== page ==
SAR Remembers Sally Merry
The School for Advanced Research (SAR) and the profession of anthropology mourn the passing on September 8 of Sally Engle Merry, who at the time of her death was the Silver Professor of Anthropology at New York University. Prior to her NYU appointment, she served on the faculty of Wellesley College for many years.
In 2010, SAR awarded Sally the J. I. Staley Prize for the book Human Rights and Gender Violence: Translating International Law into Local Justice (University of Chicago Press, 2006). She also co-edited Law & Empire in the Pacific: Fiji and Hawai’i (SAR Press, 2004). In addition to these works, she was the author, co-author, or editor of seven other books and countless articles, most focused on issues of social justice, law, and human rights.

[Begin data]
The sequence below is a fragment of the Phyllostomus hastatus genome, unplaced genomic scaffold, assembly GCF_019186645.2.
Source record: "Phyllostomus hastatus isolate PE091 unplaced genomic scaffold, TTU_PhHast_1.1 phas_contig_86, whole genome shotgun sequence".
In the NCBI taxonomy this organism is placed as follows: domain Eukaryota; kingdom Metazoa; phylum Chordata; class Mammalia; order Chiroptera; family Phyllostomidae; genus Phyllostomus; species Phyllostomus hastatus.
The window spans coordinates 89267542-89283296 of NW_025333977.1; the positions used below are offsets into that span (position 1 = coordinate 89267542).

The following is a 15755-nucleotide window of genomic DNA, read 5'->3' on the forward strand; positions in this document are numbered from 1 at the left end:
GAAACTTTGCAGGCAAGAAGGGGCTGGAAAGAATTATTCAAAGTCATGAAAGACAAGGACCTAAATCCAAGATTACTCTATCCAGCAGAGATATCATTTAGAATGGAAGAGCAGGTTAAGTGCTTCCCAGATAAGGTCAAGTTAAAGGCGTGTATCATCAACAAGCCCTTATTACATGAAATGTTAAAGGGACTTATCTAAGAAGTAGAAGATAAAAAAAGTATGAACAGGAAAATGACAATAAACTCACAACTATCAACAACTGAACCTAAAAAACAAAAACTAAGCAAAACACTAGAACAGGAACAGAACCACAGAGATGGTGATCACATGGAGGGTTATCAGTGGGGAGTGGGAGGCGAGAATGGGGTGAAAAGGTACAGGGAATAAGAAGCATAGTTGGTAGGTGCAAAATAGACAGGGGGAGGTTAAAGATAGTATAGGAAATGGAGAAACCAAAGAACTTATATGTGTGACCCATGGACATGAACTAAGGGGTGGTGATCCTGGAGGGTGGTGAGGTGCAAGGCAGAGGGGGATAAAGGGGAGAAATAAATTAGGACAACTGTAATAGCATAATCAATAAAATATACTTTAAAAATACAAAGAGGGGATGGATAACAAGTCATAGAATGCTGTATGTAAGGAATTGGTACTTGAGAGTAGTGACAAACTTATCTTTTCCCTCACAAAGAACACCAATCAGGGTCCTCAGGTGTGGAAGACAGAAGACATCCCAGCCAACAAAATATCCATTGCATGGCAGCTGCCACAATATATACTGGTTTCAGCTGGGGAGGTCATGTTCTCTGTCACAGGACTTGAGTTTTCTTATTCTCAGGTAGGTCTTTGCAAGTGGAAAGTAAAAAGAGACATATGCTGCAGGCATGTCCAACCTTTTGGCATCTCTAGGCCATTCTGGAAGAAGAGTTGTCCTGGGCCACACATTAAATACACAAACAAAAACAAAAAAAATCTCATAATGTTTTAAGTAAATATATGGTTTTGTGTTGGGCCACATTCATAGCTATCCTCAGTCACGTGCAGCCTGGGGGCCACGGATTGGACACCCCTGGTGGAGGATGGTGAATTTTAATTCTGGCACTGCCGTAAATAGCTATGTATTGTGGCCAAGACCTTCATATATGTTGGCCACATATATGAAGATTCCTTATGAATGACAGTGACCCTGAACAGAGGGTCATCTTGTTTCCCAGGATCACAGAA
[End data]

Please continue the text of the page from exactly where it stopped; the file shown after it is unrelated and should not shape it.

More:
SAR president Michael F. Brown, who served with Sally on several external reviews of liberal-arts–college departments, as well as on a committee of the American Anthropological Association, recalls, “Sally was one of the most perceptive and fair-minded academics I’ve ever known, revered by her students and respected by her colleagues.”
Donald Brenneis, a member of SAR’s Advisory Board and Distinguished Professor Emeritus of Anthropology at the University of California, Santa Cruz, describes Sally as a “truly global figure within anthropology and the study of law and society.” He continues:
She was an exceptional and exceptionally humane scholar and colleague. Beyond this, she was an invaluable academic citizen, energetically bringing intelligence, organizational savvy, collegial openness, and capacity for leadership to our collective scholarly life. And she did so with panache, amiable but unstoppable energy, and remarkably good humor.
SAR sends its condolences to her family and to her colleagues at NYU and Wellesley College.
Additional reflections on Sally Merry’s life and work can be found on the website of NYU’s Center for Human Rights and Global Justice.